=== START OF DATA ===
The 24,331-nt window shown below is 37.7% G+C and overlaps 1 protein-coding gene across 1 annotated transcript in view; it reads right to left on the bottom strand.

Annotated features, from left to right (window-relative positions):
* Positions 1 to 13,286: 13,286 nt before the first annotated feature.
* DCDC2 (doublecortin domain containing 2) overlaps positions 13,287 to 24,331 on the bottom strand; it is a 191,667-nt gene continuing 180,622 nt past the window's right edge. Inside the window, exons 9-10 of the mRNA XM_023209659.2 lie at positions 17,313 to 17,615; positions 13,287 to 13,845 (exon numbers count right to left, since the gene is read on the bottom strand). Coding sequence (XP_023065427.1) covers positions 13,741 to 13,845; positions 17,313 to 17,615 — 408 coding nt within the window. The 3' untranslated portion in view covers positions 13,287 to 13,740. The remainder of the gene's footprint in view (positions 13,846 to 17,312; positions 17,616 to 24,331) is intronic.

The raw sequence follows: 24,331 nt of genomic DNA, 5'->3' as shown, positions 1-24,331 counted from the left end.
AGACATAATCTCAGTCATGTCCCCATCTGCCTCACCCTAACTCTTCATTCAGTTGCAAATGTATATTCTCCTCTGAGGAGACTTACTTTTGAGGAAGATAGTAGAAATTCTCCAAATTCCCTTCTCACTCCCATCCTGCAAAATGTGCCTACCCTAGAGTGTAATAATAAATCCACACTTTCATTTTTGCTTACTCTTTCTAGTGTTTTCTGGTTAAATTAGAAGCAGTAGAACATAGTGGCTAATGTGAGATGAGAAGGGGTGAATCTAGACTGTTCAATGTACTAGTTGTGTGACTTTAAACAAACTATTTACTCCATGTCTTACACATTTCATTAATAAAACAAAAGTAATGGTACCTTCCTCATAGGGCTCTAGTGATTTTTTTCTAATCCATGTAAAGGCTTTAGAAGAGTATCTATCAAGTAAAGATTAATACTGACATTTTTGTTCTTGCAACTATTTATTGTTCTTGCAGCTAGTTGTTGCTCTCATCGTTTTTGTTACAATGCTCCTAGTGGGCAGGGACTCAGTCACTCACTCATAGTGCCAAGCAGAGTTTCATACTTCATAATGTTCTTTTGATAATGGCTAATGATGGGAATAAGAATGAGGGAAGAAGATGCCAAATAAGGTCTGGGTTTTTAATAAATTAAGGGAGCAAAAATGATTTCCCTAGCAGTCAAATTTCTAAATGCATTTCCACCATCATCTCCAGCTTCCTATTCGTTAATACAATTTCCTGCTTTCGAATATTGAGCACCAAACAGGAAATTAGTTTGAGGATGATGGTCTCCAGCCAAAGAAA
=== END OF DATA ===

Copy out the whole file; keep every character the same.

The 24,331-nt window shown below is 37.7% G+C and overlaps 1 protein-coding gene across 1 annotated transcript in view; it reads right to left on the bottom strand.

Annotated features, from left to right (window-relative positions):
* Positions 1 to 13,286: 13,286 nt before the first annotated feature.
* DCDC2 (doublecortin domain containing 2) overlaps positions 13,287 to 24,331 on the bottom strand; it is a 191,667-nt gene continuing 180,622 nt past the window's right edge. Inside the window, exons 9-10 of the mRNA XM_023209659.2 lie at positions 17,313 to 17,615; positions 13,287 to 13,845 (exon numbers count right to left, since the gene is read on the bottom strand). Coding sequence (XP_023065427.1) covers positions 13,741 to 13,845; positions 17,313 to 17,615 — 408 coding nt within the window. The 3' untranslated portion in view covers positions 13,287 to 13,740. The remainder of the gene's footprint in view (positions 13,846 to 17,312; positions 17,616 to 24,331) is intronic.

The raw sequence follows: 24,331 nt of genomic DNA, 5'->3' as shown, positions 1-24,331 counted from the left end.
AGACATAATCTCAGTCATGTCCCCATCTGCCTCACCCTAACTCTTCATTCAGTTGCAAATGTATATTCTCCTCTGAGGAGACTTACTTTTGAGGAAGATAGTAGAAATTCTCCAAATTCCCTTCTCACTCCCATCCTGCAAAATGTGCCTACCCTAGAGTGTAATAATAAATCCACACTTTCATTTTTGCTTACTCTTTCTAGTGTTTTCTGGTTAAATTAGAAGCAGTAGAACATAGTGGCTAATGTGAGATGAGAAGGGGTGAATCTAGACTGTTCAATGTACTAGTTGTGTGACTTTAAACAAACTATTTACTCCATGTCTTACACATTTCATTAATAAAACAAAAGTAATGGTACCTTCCTCATAGGGCTCTAGTGATTTTTTTCTAATCCATGTAAAGGCTTTAGAAGAGTATCTATCAAGTAAAGATTAATACTGACATTTTTGTTCTTGCAACTATTTATTGTTCTTGCAGCTAGTTGTTGCTCTCATCGTTTTTGTTACAATGCTCCTAGTGGGCAGGGACTCAGTCACTCACTCATAGTGCCAAGCAGAGTTTCATACTTCATAATGTTCTTTTGATAATGGCTAATGATGGGAATAAGAATGAGGGAAGAAGATGCCAAATAAGGTCTGGGTTTTTAATAAATTAAGGGAGCAAAAATGATTTCCCTAGCAGTCAAATTTCTAAATGCATTTCCACCATCATCTCCAGCTTCCTATTCGTTAATACAATTTCCTGCTTTCGAATATTGAGCACCAAACAGGAAATTAGTTTGAGGATGATGGTCTCCAGCCAAAGAAA